Around the Block: Swamp
Witch biome is this?
Ahhh the swamp. The murky, misty, fetid, sodden, swamp. One of my favourite biomes, honestly – it’s relatively safe, full of useful resources, and really quite beautiful when it comes down to it. But we’re getting ahead of ourselves.
Swamps were added to Minecraft in the Halloween Update in October 2010, which added a new terrain generator that included biomes for the first time. The original lineup of biomes included rainforest, seasonal forest, forest, shrubland, taiga, tundra, savanna, plains, desert, frozen desert, and – our biome of the week – the swamp.
They were revamped again in the Adventure Update, which added fancy oak trees covered in vines, then they got lily pads, then swamp huts, then slimes, then dead bushes, then fossils, then Drowned. Today they’re packed with goodies to find and collect!
You’ll know a swamp when you see one. They’re pretty flat – with green-grey lakes covering much of the area, and clay covering their bottoms. Oak trees dot the landscape, there are mushrooms to gather, and in Bedrock Edition you might even see the occasional huge mushroom.
Survival in a swamp is actually pretty straightforward. First, you’ll want to establish a small area of clear, flat ground, and build a house (or consider making one on stilts). The marshy ground makes approaching mobs travel a lot slower than they otherwise might, giving you a lot of time to pepper them with arrows.
Once you’re established, you’ll find plenty of usual and unusual plants to harvest in the swamp. Vines are everywhere, there’s plentiful wood and water, blue orchids grow in the grass, and seagrass grows on the bottom of the lakes while lily pads grow on the surface and sugarcane grows on the shore.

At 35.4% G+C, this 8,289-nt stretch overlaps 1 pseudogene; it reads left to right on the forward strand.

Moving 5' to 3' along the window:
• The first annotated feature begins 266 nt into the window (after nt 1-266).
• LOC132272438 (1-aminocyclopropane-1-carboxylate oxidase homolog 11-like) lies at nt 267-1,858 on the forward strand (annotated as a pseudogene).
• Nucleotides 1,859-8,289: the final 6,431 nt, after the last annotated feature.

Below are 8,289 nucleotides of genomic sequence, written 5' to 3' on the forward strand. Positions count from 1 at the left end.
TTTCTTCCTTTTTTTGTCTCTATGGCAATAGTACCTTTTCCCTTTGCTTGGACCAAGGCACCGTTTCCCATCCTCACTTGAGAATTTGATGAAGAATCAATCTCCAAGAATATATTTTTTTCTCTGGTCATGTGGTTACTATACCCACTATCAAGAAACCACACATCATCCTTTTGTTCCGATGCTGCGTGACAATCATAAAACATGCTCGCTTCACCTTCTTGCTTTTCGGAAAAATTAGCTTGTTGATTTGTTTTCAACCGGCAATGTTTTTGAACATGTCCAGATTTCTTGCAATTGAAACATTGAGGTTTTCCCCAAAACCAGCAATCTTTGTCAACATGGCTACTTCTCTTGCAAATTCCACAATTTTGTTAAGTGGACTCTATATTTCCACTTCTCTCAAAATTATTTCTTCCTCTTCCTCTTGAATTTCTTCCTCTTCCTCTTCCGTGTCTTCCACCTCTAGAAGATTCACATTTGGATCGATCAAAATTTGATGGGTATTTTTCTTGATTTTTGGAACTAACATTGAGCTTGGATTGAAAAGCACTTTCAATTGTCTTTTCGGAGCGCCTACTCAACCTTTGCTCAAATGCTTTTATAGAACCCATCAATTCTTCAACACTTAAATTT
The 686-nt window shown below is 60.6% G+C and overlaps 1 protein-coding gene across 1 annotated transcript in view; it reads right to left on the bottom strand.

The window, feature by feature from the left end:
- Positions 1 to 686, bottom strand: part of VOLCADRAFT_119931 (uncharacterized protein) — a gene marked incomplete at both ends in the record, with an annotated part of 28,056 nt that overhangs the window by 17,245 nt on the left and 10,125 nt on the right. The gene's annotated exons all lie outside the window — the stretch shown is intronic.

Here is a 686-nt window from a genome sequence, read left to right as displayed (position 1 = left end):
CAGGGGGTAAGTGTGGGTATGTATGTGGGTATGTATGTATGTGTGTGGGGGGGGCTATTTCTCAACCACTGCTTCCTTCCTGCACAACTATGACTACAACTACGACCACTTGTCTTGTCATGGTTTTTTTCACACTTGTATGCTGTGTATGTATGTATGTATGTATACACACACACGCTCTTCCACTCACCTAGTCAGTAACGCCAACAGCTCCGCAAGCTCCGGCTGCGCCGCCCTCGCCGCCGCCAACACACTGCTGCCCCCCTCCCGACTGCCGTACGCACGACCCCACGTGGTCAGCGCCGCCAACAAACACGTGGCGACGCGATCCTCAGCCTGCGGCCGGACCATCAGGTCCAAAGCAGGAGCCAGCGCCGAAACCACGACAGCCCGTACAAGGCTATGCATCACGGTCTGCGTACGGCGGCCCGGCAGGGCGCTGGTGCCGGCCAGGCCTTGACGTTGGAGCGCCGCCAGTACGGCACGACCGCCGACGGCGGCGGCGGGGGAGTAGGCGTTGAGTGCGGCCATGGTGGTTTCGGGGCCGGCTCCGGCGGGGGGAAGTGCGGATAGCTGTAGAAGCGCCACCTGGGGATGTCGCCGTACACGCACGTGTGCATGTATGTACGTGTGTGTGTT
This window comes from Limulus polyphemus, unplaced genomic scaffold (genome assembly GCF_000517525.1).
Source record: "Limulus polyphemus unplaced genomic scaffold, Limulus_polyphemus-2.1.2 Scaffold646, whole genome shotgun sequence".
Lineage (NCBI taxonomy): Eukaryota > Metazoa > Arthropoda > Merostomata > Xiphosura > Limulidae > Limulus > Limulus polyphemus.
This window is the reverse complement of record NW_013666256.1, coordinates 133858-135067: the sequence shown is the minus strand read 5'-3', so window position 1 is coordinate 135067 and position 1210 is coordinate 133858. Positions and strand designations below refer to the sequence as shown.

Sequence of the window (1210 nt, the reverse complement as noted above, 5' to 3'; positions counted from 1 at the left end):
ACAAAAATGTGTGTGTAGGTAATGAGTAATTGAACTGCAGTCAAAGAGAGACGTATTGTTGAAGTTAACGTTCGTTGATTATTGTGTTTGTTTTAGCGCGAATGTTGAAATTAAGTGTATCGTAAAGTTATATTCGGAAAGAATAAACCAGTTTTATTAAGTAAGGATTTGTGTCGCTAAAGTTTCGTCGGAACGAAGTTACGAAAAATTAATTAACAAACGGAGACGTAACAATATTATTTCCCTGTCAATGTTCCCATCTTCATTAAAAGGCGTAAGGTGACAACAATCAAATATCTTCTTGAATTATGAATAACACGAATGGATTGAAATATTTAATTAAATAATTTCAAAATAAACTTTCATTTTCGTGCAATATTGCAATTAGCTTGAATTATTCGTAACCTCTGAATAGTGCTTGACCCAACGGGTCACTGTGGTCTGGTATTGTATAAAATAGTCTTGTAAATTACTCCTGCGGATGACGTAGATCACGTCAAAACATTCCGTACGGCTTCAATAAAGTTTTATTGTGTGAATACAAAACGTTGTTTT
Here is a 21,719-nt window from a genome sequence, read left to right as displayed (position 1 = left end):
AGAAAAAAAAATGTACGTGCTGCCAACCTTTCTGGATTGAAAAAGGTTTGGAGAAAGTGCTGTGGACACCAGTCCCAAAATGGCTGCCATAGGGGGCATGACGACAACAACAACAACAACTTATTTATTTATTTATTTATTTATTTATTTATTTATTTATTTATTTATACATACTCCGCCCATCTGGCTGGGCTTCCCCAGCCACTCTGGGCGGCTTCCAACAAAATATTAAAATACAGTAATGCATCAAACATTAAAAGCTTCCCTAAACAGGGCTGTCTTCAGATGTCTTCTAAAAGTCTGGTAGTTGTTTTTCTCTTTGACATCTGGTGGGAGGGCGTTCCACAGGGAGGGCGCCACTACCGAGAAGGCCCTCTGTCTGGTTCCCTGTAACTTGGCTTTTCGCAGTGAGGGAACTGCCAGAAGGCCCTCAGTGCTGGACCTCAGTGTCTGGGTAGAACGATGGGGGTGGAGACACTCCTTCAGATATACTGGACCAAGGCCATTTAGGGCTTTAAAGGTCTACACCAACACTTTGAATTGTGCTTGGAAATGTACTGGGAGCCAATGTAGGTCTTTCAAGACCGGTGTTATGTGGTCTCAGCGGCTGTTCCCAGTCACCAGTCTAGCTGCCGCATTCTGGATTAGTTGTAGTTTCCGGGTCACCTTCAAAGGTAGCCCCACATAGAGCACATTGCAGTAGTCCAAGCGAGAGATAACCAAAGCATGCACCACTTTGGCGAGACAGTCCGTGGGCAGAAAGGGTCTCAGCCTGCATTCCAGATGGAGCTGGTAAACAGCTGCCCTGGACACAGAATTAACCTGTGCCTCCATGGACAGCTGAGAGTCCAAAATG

Herds of sheep, pigs, chickens, and cows are easy to find, wandering between the trees and water. At night, you’ll find the usual range of spiders, zombies, skeletons, creepers, and endermen. But depending on the Moon phase you’ll also find slimes – swamps are the only place in the game where they can be reliably found. So that’s pretty special.
That’s not all that’s special about swamps. As you roam through them, you might come across a swamp hut – where a witch lives with her cat. Other witches will occasionally show up around these structures too – so if you’re looking to farm their drops, they’re a good place to hang out. Also, while digging underground, you might find a fossil of a huge, ancient beast. Who knows when these titans roamed the surface?
In the real world, swamps are a type of wetland – and wetlands are one of the most important and biologically diverse of all ecosystems on Earth. They occur naturally on every continent except Antarctica, and do a huge number of useful things.
Ever wondered what the difference is between a swamp and a marsh? Me too! So I looked it up, and it turns out that it’s all about the plants – marshes consist mostly of semi-submerged soft-stem vegetation, while swamps consist of woody shrubs, bushes, and trees.
Historically, humans have considered swamps to be rather undesirable. Partly because you can’t grow very much food in them, and partly because of diseases that are spread by insects living in them. As a result, vast areas of wetland around the world have been drained of their water, filled in, and turned into fields and real estate. Europe has probably lost about half of its original wetland in this way. New Zealand has lost 90%.
We now know, unfortunately, that draining these wetlands was a really terrible idea. Swamps and marshes do a huge number of useful things – purifying water, preventing flooding, storing carbon, stabilizing shorelines, and supporting untold numbers of plants and animals. As a result, many remaining wetlands are now protected and some are being restored.
So while you might be tempted to fill in all the lakes and cut down all the trees next time you’re struggling through a swamp in Minecraft, know that it’s probably best to just let nature do its thing and work with it – not against it.